We sure hope today’s meeting at the state Capitol isn’t an April Fool’s joke.
Rep. Kathleen Bernier has finally scheduled a public discussion about the Legislature’s sneaky, partisan and unfair process for drawing legislative and congressional voting districts after each major census.
Unfortunately, today’s meeting is not a public hearing. Bernier is allowing only nine invited guests to speak to her Assembly Committee on Campaigns and Elections about legislative redistricting.
The event comes after the Legislature has adjourned its regular business for the year, meaning bills to end partisan gerrymandering of Wisconsin’s political maps can no longer advance. And with most of Wisconsin focusing on Tuesday’s presidential primaries, Bernier is obviously trying to minimize public attention to this good government cause while still fulfilling, sort of, her pledge.
The Chippewa Falls Republican told the governing board of Common Cause three years ago she would allow a hearing on redistricting reform. She’s finally doing that, albeit in a understated and restricted way — and only after considerable public pressure.
Nonetheless, today’s hearing represents some progress. We assume Bernier will allow an honest discussion. After all, she told Common Cause “there has to be a better way” than how the maps were drawn in the past.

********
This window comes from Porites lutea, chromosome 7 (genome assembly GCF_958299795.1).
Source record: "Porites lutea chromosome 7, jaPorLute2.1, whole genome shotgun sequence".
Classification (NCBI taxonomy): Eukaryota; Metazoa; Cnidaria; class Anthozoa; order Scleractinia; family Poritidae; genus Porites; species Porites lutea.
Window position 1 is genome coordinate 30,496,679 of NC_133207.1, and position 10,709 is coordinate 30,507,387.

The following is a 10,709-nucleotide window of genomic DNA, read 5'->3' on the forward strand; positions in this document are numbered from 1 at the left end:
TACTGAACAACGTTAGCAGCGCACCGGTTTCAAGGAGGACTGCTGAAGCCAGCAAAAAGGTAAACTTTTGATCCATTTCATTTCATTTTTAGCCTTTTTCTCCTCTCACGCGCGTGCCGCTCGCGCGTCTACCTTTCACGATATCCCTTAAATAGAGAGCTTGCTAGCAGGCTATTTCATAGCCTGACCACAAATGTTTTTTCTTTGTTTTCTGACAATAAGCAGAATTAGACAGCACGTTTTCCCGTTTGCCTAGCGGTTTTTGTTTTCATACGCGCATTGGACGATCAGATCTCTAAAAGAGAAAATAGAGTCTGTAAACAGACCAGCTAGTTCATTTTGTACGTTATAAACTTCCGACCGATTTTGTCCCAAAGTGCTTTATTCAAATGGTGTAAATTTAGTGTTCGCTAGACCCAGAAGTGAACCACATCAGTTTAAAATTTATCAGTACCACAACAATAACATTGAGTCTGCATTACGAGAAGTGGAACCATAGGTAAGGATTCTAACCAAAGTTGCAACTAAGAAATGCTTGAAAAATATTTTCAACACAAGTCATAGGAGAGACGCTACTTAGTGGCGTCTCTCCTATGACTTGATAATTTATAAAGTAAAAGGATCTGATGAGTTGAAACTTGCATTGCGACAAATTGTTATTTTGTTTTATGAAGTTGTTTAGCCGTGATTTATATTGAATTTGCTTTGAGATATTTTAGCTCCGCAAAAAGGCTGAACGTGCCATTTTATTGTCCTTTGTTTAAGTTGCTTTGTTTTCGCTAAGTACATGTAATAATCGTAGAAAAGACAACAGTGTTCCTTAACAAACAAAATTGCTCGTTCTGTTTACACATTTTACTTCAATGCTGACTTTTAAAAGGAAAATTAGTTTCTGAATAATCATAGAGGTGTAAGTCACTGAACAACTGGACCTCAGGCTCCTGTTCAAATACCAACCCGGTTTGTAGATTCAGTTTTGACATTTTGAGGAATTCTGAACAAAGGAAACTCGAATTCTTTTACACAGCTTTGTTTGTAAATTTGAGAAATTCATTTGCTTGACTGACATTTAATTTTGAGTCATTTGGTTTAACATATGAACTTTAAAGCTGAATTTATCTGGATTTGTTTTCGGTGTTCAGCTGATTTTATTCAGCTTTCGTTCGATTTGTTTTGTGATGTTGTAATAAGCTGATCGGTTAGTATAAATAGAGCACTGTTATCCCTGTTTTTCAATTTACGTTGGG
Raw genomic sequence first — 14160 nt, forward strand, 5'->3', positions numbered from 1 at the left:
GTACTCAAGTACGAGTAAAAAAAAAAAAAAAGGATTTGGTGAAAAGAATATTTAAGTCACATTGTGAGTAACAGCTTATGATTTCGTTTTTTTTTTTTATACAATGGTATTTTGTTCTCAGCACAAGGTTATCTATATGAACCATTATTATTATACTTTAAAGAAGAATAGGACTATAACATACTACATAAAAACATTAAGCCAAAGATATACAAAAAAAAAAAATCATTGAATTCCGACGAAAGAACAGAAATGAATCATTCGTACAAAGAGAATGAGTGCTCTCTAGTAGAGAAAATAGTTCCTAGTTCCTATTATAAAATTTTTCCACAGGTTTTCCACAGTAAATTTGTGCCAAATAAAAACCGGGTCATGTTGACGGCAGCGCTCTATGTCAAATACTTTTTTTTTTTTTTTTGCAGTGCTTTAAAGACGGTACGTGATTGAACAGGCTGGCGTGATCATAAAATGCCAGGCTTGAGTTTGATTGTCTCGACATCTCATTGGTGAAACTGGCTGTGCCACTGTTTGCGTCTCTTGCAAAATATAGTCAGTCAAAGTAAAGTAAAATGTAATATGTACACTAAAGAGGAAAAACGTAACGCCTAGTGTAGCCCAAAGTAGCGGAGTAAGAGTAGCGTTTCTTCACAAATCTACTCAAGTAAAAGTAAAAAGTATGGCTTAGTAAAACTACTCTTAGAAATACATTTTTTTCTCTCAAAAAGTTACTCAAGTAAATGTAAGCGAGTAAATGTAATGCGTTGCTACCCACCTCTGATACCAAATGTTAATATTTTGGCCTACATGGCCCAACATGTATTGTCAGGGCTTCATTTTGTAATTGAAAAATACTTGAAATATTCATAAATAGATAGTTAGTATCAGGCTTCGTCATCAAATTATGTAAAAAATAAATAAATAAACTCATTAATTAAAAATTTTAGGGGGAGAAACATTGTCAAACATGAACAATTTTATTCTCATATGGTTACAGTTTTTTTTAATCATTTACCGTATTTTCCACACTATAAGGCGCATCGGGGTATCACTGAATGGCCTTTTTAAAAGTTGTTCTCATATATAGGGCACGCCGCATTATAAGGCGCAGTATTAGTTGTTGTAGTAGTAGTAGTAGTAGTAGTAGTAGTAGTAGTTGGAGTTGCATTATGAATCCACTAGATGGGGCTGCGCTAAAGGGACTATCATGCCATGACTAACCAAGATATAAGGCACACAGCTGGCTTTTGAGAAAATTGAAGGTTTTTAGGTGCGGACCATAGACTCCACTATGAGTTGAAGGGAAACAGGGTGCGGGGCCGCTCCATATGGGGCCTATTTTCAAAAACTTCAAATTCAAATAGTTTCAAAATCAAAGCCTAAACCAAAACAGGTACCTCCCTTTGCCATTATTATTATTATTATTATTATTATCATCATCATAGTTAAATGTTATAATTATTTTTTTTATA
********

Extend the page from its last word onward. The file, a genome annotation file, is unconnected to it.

Invited speakers include Jay Heck of Common Cause in Wisconsin, and Andrea Kaminski of the Wisconsin League of Women Voters. Both groups favor Iowa’s nonpartisan model for drawing voting districts once every decade to adjust for population changes.
Iowa assigns the task to a nonpartisan agency with strict guidelines to keep districts as contiguous and compact as possible, without favoring incumbents. Then the Iowa Legislature gets to approve or reject the agency’s maps without making changes. If it rejects the maps, it must say why, and then the agency draws another version using the same neutral standards.
Both Republicans and Democrats in Iowa tout the success of their system in producing more competitive elections at little cost and without expensive lawsuits.
Wisconsin taxpayers, in sharp contrast, had to pay millions of dollars in legal fees for gerrymandered districts that are oddly shaped to protect incumbents and scare off challengers.
Adopting a better system before the 2020 census should be a bipartisan goal.
Republicans controlled and used the process last time to help the GOP maintain power. Part of their strategy was to pack as many liberal-leaning areas of the state into districts the Democrats were likely to win anyway. That left the Republicans with more conservative-leaning voters in the few remaining swings seats. The net effects were fewer contested seats and more polarized politicians.
Today’s hearing, despite its limits, should help build the case for reform.